Blood in a woman's urine has many different causes ranging from infections in the kidney or urinary tract to other kidney problems, as well as cancer, a reaction to certain medicines, and strenuous physical activity. People with urinary blood should contact their doctors immediately, according to Mayo Clinic.
The technical term for blood in urine is hematuria. When infections strike the kidney or urinary tract, bacteria move into the bladder or kidney. If the infection targets the kidney, the symptoms include fever and pain in the flanks. With a urinary tract infection, people feel a strong need to urinate and have burning or pain when they go the bathroom. In some cases, the urine smells particularly strong, notes Mayo Clinic.
A kidney or bladder stone can lead to urinary blood. Stones often go undiagnosed until they cause a blockage, but urinary blood is a possible symptom. Other kidney problems, such as a blow to the kidney or glomerulonephritis, a disease that inflames the filtering system in the kidneys, also cause blood in the urine, states Mayo Clinic.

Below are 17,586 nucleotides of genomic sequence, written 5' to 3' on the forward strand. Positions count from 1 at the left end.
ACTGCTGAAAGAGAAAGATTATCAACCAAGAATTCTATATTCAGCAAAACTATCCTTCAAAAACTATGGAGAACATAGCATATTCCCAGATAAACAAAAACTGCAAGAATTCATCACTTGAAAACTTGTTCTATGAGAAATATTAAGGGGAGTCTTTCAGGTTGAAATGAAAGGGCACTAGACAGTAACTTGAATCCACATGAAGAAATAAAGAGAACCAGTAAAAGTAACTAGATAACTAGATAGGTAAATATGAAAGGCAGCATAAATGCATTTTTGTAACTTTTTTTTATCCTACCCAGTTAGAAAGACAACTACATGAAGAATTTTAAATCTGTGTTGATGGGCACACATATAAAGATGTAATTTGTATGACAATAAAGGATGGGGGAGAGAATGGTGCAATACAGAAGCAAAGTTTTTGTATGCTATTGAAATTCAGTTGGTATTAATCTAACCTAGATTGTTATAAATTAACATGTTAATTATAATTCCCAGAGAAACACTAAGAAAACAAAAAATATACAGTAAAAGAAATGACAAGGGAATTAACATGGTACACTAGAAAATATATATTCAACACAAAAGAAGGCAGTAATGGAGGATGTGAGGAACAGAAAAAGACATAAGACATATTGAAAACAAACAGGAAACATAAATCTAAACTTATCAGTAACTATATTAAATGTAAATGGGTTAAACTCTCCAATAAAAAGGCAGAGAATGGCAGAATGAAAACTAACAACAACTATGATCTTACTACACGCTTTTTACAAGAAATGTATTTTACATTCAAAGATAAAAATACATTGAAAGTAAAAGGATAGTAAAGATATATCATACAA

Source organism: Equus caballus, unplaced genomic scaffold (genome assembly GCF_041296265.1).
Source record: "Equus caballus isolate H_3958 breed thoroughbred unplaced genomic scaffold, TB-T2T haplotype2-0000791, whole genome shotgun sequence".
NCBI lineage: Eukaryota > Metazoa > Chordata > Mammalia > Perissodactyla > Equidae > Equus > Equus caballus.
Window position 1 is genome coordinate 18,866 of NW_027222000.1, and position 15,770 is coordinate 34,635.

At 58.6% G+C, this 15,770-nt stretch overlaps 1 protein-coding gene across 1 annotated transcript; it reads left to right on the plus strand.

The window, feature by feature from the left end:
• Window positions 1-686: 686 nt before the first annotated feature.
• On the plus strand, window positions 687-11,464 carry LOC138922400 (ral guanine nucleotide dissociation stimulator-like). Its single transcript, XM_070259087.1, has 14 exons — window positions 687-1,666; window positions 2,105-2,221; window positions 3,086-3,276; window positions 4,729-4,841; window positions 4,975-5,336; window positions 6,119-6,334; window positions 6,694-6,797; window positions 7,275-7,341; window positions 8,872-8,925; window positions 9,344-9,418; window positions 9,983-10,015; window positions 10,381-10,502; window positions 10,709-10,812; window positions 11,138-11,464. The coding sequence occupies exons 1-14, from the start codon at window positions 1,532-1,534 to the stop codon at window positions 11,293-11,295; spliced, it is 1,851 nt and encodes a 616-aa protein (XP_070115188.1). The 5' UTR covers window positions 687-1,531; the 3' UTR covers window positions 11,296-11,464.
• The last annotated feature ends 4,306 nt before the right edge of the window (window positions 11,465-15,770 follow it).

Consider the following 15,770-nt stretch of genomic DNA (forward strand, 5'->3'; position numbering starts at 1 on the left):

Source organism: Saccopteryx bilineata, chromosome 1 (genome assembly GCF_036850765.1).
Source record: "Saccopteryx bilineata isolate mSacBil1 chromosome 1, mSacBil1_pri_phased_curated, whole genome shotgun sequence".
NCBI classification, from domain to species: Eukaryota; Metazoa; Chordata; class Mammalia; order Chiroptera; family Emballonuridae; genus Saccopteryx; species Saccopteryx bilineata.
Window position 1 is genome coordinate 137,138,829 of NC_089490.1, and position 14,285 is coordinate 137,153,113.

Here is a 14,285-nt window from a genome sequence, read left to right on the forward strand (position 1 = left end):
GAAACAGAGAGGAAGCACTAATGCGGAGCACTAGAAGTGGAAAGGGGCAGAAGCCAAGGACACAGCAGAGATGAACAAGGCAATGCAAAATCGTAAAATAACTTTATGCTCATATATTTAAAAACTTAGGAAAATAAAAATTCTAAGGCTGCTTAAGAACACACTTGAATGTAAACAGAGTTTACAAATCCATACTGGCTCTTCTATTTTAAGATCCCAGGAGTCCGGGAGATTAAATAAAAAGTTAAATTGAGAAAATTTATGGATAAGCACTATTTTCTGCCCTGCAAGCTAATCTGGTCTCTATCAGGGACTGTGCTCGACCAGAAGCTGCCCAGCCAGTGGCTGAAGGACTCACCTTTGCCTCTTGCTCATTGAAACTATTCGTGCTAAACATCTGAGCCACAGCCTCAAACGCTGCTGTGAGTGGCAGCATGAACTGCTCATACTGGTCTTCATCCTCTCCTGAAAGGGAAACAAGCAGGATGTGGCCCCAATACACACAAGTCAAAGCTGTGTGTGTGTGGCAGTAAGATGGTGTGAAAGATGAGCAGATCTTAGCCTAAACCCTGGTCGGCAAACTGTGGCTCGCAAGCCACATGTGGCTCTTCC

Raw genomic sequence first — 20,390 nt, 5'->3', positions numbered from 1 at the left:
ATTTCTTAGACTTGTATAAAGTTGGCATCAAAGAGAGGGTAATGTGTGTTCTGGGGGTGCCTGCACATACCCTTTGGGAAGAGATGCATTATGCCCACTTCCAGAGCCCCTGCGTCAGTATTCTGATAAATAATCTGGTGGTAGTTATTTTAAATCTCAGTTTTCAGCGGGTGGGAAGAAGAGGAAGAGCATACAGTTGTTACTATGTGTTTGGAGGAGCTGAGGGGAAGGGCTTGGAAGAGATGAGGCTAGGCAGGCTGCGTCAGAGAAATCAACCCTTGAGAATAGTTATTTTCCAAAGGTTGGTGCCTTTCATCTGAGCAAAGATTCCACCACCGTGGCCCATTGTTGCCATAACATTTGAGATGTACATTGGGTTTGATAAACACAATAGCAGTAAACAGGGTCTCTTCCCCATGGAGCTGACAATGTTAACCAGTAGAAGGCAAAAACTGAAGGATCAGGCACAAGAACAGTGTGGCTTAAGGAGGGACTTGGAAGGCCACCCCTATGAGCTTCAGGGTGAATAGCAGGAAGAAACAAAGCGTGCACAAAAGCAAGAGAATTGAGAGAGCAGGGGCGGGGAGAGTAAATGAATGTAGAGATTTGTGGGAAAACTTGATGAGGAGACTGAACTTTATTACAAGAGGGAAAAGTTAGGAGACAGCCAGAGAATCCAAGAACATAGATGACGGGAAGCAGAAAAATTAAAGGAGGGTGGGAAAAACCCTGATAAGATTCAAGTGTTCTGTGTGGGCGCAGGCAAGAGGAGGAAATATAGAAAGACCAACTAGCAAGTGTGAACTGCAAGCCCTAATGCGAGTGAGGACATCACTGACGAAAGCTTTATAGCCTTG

Cancer in the bladder or kidney sometimes causes blood in the urine, as do penicillin and cyclophosphamide, a drug that fights cancer. Anticoagulants such as heparin and aspirin do not cause blood urine on their own, but they can increase the blood level if a patient already has a condition causing microscopic levels in the urine. Strenuous exercise, in rare cases, causes urinary blood as well, according to Mayo Clinic.